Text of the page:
I knew the Wright brothers spent years building castles in the sand at Kitty Hawk, North Carolina to give birth to aviation; I just had no idea they spent almost as much time defending and protecting the patents to their aeronautical designs once their dreams were realized; or that the U.S. government contributed significantly to that struggle.
But I'm getting ahead of myself.
Wilbur wrote: “From the time we were little children my brother Orville and myself lived together, worked together and, in fact, thought together. We usually owned all our toys in common, talked over our thoughts and aspirations so that nearly everything that was done in our lives has been the result of conversations, suggestions and discussions between us.”
The National Park Service certainly went the distance in providing the details of the contributions of the Wright brothers;
I’m sure you’ve heard of Charles Lindberg; he made the first non-stop solo flight from New York to Paris in 1927.
It didn’t take a stretch of the imagination to see the leap from early hang-gliders to powered plane. It was an impressive leap of faith, indestructible in the face of such determination (the Wright brothers created their own wind tunnel at Kitty Hawk to hone their efforts), commitment (they were married to their work), and sacrifice (they had no financial backing).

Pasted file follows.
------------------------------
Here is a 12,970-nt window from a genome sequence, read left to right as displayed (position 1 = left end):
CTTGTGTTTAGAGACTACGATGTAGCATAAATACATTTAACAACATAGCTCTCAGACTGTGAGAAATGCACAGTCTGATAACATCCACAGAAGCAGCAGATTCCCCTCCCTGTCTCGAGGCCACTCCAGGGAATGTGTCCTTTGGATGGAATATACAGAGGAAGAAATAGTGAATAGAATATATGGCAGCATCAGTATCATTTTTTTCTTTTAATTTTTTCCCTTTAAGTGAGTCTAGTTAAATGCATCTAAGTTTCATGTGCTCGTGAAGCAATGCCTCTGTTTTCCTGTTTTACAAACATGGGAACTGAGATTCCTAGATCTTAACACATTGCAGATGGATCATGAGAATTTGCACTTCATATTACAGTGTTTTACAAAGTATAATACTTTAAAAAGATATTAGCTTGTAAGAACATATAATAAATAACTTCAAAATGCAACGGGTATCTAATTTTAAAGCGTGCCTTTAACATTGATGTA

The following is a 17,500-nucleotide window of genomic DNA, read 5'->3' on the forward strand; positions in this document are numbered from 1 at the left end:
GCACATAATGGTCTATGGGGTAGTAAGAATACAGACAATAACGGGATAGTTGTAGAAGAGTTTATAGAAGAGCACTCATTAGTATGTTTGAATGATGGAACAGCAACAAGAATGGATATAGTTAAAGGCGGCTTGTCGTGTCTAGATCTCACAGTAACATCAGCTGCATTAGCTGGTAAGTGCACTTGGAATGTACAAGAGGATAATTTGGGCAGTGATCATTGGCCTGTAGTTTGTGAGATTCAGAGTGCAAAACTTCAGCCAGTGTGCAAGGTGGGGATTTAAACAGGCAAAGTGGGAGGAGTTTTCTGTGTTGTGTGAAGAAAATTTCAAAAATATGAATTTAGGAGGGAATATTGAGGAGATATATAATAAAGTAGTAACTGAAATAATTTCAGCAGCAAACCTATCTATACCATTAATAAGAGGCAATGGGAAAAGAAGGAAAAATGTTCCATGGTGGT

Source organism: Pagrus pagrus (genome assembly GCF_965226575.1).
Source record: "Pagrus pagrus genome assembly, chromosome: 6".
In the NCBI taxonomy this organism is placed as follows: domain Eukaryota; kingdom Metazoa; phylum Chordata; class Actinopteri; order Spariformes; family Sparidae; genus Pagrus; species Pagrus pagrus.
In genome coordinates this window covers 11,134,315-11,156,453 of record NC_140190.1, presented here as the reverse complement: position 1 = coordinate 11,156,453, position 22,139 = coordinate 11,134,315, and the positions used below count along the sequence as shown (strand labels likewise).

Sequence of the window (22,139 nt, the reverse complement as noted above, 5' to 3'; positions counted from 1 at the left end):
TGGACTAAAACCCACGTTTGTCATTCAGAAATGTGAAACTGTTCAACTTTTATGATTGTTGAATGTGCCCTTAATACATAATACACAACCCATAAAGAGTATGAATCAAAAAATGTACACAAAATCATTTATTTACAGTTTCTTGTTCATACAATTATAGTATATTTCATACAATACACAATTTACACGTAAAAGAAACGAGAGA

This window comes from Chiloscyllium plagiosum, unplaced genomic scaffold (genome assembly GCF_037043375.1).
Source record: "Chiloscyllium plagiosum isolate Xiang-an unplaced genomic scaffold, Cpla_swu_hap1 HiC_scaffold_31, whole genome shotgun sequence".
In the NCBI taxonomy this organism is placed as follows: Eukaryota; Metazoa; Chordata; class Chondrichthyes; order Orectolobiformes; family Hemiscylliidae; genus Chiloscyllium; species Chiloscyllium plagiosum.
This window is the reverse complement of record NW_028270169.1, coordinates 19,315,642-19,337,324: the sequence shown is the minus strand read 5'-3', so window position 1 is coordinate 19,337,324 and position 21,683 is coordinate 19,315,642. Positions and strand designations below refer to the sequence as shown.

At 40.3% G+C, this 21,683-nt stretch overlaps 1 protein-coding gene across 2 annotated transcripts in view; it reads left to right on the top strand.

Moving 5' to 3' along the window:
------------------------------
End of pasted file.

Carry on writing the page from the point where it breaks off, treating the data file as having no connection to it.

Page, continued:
The U.S. government would never do that, right?
It took decades and a public apology for the Smithsonian’s National Air and Space Museum to secure the 1903 Wright Flyer used in those historic first flights at Kill Devil Hills in Kitty Hawk.
Apparently former Smithsonian secretary Samuel Langley was part of that race to be the first to fly at the turn of the century. When his experiments with his Langley Aerodrome ended in failure nine days before the Wright’s historic Kitty Hawk flight, the Smithsonian later altered the Aerodrome aircraft and then tried to pass it off as the first machine “capable” of flight. You don't say!
A furious Orville instead loaned the Wright Flyer to London’s Science Museum in 1925 (Wilbur died in 1912 of typhoid fever at the age of 45), waiting almost two decades for the Smithsonian Institute to admit their culpability in misrepresenting the Langley Aerodrome. Only then would Orville consent to donating his aircraft to the Smithsonian. Orville died before his plane arrived at the Smithsonian in 1948.
History is quite often disturbing! Some might liken it to turbulence.
Call me a Pollyanna, but I’d just as soon focus on the big picture, on the gravity-defying miracle of flight on an infinite highway of thin air; and on the unimaginable possibilities . . . such as a seat in First Class!